• Roof Terrace
  • Outside Terrace
  • Biodiversity
  • Garden

Surrounding Area

  • Healthy Streets
  • Communal Spaces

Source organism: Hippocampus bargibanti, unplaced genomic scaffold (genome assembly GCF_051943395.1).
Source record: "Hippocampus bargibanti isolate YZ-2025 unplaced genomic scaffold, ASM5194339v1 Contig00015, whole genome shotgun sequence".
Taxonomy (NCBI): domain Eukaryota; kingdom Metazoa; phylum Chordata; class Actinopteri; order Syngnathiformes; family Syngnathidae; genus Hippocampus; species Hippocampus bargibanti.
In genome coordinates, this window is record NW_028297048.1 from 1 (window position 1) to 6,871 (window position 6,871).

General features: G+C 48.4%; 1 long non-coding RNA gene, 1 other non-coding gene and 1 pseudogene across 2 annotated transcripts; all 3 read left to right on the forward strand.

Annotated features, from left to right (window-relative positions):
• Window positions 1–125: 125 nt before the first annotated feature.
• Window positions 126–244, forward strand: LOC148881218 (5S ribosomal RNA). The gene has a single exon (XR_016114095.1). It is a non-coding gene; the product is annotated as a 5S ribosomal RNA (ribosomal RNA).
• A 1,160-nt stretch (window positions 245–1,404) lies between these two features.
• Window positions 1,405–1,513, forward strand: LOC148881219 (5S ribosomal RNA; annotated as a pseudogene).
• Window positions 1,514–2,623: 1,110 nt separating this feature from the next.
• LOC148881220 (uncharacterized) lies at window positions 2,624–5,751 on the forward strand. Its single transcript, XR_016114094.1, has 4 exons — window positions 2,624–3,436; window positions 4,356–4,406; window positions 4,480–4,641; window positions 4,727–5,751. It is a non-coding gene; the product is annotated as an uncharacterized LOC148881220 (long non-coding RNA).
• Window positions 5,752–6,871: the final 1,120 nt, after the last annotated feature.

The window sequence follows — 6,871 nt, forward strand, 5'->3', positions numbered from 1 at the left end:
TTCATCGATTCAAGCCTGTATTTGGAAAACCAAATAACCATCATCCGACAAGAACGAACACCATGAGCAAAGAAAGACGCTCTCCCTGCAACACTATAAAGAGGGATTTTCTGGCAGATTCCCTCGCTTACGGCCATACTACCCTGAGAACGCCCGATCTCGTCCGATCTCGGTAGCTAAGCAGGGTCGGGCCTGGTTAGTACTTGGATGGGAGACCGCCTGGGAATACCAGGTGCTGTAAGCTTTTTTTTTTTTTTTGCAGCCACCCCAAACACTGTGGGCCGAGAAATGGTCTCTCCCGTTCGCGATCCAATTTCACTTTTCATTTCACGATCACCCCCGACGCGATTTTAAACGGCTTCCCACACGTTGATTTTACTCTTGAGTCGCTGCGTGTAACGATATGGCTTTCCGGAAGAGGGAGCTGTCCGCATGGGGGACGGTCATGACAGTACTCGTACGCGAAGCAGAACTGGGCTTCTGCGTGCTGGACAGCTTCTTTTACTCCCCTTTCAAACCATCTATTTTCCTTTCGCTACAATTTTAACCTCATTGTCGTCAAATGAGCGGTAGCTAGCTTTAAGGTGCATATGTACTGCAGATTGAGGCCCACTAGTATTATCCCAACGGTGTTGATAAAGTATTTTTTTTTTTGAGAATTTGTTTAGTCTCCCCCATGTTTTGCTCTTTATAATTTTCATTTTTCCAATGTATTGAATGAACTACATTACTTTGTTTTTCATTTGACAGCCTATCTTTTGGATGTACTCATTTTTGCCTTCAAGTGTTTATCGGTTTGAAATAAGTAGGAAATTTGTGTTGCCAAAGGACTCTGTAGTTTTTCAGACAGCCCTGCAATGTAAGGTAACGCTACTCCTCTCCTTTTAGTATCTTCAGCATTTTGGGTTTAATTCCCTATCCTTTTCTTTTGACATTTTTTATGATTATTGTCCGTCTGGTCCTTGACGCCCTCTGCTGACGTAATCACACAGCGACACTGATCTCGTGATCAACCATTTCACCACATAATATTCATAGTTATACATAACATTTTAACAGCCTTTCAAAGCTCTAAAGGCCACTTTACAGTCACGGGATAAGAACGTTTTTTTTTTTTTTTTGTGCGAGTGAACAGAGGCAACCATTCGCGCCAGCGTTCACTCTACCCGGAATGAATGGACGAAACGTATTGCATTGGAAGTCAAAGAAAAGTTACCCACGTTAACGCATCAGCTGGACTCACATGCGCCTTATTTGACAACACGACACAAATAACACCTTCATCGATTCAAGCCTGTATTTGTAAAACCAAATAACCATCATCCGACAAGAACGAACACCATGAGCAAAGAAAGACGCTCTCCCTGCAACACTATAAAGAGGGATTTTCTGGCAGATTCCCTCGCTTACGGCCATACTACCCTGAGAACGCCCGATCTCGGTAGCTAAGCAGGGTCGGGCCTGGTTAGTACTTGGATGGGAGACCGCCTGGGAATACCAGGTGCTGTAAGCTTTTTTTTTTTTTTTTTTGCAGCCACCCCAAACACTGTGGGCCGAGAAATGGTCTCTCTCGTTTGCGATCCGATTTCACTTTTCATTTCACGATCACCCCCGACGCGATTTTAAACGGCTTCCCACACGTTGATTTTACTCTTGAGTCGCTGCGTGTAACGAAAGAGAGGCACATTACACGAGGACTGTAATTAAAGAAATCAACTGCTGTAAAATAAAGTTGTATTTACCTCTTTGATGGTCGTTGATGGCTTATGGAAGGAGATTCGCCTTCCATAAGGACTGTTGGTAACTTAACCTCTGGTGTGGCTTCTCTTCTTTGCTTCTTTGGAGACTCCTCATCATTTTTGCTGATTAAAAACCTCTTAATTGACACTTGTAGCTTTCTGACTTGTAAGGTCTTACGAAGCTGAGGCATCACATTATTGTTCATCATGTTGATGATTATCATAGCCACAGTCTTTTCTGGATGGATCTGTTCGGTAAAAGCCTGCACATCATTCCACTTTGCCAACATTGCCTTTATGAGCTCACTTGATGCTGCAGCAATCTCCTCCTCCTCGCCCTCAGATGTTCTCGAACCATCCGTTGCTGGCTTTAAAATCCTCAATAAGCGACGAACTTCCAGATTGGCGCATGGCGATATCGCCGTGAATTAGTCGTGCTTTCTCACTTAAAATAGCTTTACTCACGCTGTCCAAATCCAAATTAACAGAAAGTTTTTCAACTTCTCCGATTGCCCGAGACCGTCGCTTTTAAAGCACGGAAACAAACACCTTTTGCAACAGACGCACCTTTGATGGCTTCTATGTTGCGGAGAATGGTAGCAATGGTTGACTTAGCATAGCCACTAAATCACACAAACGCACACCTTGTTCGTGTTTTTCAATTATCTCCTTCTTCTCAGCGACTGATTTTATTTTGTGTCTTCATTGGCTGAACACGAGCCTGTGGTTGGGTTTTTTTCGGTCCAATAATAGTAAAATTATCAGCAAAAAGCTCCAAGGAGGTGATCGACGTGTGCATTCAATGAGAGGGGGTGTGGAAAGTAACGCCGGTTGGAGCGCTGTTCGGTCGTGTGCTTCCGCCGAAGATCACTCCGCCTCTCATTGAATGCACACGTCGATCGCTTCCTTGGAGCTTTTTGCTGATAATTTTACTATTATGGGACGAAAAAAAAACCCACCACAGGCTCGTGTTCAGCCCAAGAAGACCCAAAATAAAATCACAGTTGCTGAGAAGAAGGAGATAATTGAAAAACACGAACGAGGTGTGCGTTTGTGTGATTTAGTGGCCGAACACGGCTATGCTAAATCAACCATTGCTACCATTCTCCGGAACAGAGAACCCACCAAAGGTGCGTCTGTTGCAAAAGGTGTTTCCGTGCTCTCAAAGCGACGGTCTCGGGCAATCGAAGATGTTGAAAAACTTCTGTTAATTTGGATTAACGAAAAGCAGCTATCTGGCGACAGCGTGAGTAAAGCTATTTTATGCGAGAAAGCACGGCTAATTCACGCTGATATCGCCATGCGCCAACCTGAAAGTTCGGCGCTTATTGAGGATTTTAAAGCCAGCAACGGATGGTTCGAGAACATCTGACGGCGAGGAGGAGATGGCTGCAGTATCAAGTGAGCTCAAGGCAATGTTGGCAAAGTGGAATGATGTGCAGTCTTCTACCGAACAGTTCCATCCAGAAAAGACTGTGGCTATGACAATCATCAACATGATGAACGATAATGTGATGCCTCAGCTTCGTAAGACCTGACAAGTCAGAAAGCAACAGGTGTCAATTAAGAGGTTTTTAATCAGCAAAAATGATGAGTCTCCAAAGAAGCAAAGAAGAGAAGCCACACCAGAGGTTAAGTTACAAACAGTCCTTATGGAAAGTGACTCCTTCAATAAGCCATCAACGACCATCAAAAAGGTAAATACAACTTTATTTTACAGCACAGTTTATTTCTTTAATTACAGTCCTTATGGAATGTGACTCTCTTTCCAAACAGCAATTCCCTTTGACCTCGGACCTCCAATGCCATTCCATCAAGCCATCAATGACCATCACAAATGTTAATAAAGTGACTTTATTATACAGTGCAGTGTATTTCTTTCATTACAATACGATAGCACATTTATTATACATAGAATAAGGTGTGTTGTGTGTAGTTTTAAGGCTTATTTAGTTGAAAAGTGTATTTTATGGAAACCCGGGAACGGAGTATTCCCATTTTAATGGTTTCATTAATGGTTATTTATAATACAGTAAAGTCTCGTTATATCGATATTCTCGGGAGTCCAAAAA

The sustainability principles of Dockley Apartments demonstrate an energy hierarchy with a “Lean Clean and Green” approach. Key passive design features include; specifying a high performance building fabric, airtightness, and thermal bridging to reduce winter heat loss and promote significant less energy use for space heating. Radiant heat technology in the form of underfloor heating has been provided as a more energy efficient space heating technique to reduce life cycle carbon use and address rising fuel costs for residents. The MVHR system reduces heating energy demands and provides residents with tempered fresh air, so they are welcome to open or close windows for amenity without needing to do so for ventilation. The units are fitted with highly efficient heat exchangers, maximising energy recovery from stale air. Shaded balconies significantly reduce heat gain and increase thermal comfort inside the dwelling while confronting climate change and expected warmer summers. Two Photovoltaic array systems are installed on the roof cores and contribute to a reduction in overall energy use CO2 emissions. Landlord areas and external lighting is controlled by a combination of day/ night-time clocks and PV sensors, and all light fittings are fitted with LED low energy lamps for maximum energy efficiency. Embodied Carbon has been reduced in the foundation by utilising Controlled Modulus Columns as a ground improvement rather than a piled substructure. Engaging with the circular economy the steel cladding façade has a large, recycled material content and is demountable and reusable or recyclable at the end of life. The small, constrained site and its adjacency to existing homes and the rail viaduct has required balancing the health and wellbeing benefits of delivering 100% dual aspect and cross-ventilation for the new homes, the terraced form to retain daylight to neighbouring residents with the operational energy and ‘fabric first’ strategies.